As Natives Declare Treaty Rights, Police Admit Defeat -- Cite Lack of 'Manpower' to Remove DAPL Protesters
Authorities in North Dakota may be feeling the heat from the international attention the Dakota Access Pipeline is getting. They’re now saying they lack the manpower to remove the encampment of protesters located on federal land near the controversial pipeline. The announcement may signal a softening of the treatment the protesters, up until now, have been receiving.
For months now, ’s spotlight has been shining on the, some might say, dark and dirty deeds of law enforcement and their treatment of largely Native American peaceful protesters. Attack dogs were unleashed on the protesters in September, injuring six, and an additional 30 protesters, including children, were sprayed with pepper spray. In all, more than 260 people have reportedly been arrested since the protests began in Morton County — over
The sheriff’s office’s announcement comes just two days after encouraged readers to contact Sheriff Kyle Kirchmeier’s office demanding him to allow for peaceful protest, even providing a link to a petition for his removal. Spokeswoman Donnell Preskey told The Associated Press the department doesn’t “have the manpower” to remove the more than 100 protesters from the property. “We can’t right now,” she said.
Preskey said the land belongs to a Texas-based firm, Energy Transfer Partners, and was purchased from a local rancher for an undisclosed price. , the Native Americans claim the land is theirs by way of an, “1851 treaty and they won’t leave until the pipeline is stopped.” “We never ceded this land,” said protester Joye Braun.
“The $3.8 billion pipeline, most of which has been completed, crosses through North Dakota, South Dakota, Iowa and Illinois. Opponents worry about potential effects on drinking water on the Standing Rock Sioux’s reservation and farther downstream on the Missouri River, as well as destruction of cultural artifacts,” writes the AP.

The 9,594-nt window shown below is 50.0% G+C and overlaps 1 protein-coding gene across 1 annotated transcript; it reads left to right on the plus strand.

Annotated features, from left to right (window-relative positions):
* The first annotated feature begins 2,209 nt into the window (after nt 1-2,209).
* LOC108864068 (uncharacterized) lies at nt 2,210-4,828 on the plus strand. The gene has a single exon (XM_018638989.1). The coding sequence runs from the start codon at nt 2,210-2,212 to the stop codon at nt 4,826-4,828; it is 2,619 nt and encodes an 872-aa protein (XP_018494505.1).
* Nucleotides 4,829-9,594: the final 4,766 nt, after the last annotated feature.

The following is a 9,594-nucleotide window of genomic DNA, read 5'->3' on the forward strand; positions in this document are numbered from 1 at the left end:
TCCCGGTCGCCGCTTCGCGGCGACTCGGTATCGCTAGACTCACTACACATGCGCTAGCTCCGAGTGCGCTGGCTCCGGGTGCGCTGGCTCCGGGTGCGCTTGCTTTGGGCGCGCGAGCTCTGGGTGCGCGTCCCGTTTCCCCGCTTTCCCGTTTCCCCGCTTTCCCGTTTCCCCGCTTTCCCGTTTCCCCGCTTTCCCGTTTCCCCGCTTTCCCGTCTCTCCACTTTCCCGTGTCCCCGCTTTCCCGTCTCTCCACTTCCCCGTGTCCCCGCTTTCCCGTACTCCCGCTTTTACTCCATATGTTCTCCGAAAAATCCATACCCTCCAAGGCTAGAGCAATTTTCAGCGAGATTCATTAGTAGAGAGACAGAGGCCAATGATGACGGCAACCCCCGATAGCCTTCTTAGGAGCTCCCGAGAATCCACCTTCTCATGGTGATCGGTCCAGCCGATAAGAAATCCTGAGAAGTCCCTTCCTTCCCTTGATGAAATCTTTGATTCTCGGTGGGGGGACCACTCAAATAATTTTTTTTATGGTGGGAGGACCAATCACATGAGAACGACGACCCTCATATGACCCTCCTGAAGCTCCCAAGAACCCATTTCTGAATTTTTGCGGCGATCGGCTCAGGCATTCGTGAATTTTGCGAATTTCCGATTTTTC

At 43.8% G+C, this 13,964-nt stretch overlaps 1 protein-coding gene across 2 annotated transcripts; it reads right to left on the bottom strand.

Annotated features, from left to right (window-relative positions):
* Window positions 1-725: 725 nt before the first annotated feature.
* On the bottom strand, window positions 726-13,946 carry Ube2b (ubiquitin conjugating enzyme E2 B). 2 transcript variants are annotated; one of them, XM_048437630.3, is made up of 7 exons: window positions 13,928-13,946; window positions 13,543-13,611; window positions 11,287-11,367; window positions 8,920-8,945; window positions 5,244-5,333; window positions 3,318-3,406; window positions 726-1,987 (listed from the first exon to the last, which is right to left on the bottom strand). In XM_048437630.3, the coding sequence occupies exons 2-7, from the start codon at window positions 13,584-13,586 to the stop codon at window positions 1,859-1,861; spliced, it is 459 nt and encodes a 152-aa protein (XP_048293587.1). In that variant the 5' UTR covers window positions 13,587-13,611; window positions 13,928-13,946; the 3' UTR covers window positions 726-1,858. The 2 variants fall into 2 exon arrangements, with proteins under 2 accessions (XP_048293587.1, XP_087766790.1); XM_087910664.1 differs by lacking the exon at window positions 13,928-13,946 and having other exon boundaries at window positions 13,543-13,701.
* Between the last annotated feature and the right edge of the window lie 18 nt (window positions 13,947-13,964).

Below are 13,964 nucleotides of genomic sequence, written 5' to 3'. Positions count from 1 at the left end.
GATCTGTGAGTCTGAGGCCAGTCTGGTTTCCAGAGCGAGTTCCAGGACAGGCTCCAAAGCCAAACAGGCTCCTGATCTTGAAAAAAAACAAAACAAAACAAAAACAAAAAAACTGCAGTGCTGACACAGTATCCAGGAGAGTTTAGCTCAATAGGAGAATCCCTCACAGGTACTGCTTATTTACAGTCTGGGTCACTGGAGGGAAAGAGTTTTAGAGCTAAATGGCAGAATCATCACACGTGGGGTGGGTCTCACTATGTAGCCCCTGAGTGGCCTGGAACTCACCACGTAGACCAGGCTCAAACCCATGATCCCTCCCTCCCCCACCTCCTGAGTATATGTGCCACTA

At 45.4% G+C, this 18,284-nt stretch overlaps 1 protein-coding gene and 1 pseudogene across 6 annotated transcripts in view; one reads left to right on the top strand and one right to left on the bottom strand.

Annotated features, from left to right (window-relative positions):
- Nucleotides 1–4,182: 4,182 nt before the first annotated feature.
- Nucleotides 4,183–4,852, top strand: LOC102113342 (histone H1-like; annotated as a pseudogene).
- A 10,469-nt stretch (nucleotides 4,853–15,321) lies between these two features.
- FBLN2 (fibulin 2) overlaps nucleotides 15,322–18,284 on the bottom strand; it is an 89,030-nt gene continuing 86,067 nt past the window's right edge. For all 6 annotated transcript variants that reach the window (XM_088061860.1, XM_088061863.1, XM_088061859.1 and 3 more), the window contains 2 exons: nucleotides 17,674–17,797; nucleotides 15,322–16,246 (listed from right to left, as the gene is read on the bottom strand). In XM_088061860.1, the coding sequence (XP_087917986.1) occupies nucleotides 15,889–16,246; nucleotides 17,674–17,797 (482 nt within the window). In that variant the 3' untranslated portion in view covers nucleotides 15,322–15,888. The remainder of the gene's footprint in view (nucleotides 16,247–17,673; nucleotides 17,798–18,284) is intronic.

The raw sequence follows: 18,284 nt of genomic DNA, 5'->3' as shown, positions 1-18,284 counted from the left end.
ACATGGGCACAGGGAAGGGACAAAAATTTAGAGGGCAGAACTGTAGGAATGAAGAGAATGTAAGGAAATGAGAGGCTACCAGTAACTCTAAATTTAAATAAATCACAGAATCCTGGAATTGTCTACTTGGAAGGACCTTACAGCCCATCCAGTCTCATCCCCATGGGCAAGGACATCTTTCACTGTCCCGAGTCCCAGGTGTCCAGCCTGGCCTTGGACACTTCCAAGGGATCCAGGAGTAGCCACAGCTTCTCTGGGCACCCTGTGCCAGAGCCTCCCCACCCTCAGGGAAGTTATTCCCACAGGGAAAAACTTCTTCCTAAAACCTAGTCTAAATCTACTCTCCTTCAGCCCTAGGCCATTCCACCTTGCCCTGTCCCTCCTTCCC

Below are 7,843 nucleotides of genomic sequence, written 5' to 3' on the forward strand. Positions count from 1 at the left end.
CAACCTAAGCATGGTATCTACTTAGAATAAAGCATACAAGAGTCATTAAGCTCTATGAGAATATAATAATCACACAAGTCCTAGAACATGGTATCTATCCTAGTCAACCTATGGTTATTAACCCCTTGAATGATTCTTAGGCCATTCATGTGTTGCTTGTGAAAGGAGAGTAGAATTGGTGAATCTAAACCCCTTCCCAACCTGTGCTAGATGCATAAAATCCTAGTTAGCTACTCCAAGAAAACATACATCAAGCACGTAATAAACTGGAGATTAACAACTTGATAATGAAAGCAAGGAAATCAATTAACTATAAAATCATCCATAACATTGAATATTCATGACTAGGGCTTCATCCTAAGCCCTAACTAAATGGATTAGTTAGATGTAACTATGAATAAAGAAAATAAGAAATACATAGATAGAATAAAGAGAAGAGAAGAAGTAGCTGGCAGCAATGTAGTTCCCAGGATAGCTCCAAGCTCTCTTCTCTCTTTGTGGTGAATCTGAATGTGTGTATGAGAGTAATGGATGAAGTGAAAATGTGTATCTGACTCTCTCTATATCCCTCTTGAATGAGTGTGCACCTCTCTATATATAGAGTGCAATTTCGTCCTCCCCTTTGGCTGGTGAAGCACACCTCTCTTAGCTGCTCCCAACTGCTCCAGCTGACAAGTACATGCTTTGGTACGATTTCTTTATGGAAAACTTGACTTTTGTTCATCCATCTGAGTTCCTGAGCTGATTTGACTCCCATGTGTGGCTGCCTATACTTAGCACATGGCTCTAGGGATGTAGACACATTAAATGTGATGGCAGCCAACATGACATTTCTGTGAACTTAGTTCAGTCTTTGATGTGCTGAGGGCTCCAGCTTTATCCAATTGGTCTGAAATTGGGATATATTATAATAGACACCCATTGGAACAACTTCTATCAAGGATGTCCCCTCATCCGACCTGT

The disputed ranch is more than 100 years old and was the first one to be inducted into the North Dakota Cowboy Hall of Fame. According to the AP, “It is within a half-mile of a larger encampment on U.S. Army Corps of Engineers’ land where the Standing Rock Sioux Tribe and hundreds of others have gathered in protest. Protesters do not have a federal permit to be on the corps’ land, but the agency said it wouldn’t evict them due to free speech reasons. Authorities have criticized that decision, saying the site has been a launching point for protests at construction sites in the area.”
While the announcement by the Morton County Sheriff’s office may signal a change in tone and the potential for more relaxed police tactics, it remains to be seen. Late Monday, Dave Archambault II issued the following statement, calling on the Obama Administration’s U.S. Department of Justice to investigate the militant treatment of its peaceful protesters, and asked for an injunction to the pipeline’s construction. Archambault wrote;
The chairman’s request seems to validate many of the reports coming from the field, that peaceful protesters are being labeled as rioters and are not being treated with the dignity they feel they deserve. As reported two days ago, many of the protesters are being thrown to the ground, squashed underfoot, strip-searched, and forced to remove sacred hair braids — all considered “strong-arm tactics, abuses, and unlawful,” by Archambault.